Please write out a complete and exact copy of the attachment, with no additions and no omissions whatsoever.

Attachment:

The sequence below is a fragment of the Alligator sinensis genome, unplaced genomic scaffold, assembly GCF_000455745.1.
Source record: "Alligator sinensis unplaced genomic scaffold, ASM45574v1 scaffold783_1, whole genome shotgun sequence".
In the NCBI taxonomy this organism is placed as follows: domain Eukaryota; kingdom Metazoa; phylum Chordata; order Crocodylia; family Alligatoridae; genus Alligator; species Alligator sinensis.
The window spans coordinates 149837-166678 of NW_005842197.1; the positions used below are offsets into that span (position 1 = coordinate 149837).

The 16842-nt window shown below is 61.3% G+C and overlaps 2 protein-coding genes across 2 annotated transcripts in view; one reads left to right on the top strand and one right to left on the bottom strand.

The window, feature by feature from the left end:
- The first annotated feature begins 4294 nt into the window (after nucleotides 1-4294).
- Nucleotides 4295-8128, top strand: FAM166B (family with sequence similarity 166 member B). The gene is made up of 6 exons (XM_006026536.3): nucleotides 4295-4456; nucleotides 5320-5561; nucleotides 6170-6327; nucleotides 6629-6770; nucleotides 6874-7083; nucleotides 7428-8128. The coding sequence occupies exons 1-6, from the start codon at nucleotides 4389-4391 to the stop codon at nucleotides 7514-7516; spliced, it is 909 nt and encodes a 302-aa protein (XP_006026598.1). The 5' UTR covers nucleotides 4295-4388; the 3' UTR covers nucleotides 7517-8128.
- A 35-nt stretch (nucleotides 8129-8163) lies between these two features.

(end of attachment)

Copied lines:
The sequence below is a fragment of the Alligator sinensis genome, unplaced genomic scaffold, assembly GCF_000455745.1.
Source record: "Alligator sinensis unplaced genomic scaffold, ASM45574v1 scaffold783_1, whole genome shotgun sequence".
In the NCBI taxonomy this organism is placed as follows: domain Eukaryota; kingdom Metazoa; phylum Chordata; order Crocodylia; family Alligatoridae; genus Alligator; species Alligator sinensis.
The window spans coordinates 149837-166678 of NW_005842197.1; the positions used below are offsets into that span (position 1 = coordinate 149837).

The 16842-nt window shown below is 61.3% G+C and overlaps 2 protein-coding genes across 2 annotated transcripts in view; one reads left to right on the top strand and one right to left on the bottom strand.

The window, feature by feature from the left end:
- The first annotated feature begins 4294 nt into the window (after nucleotides 1-4294).
- Nucleotides 4295-8128, top strand: FAM166B (family with sequence similarity 166 member B). The gene is made up of 6 exons (XM_006026536.3): nucleotides 4295-4456; nucleotides 5320-5561; nucleotides 6170-6327; nucleotides 6629-6770; nucleotides 6874-7083; nucleotides 7428-8128. The coding sequence occupies exons 1-6, from the start codon at nucleotides 4389-4391 to the stop codon at nucleotides 7514-7516; spliced, it is 909 nt and encodes a 302-aa protein (XP_006026598.1). The 5' UTR covers nucleotides 4295-4388; the 3' UTR covers nucleotides 7517-8128.
- A 35-nt stretch (nucleotides 8129-8163) lies between these two features.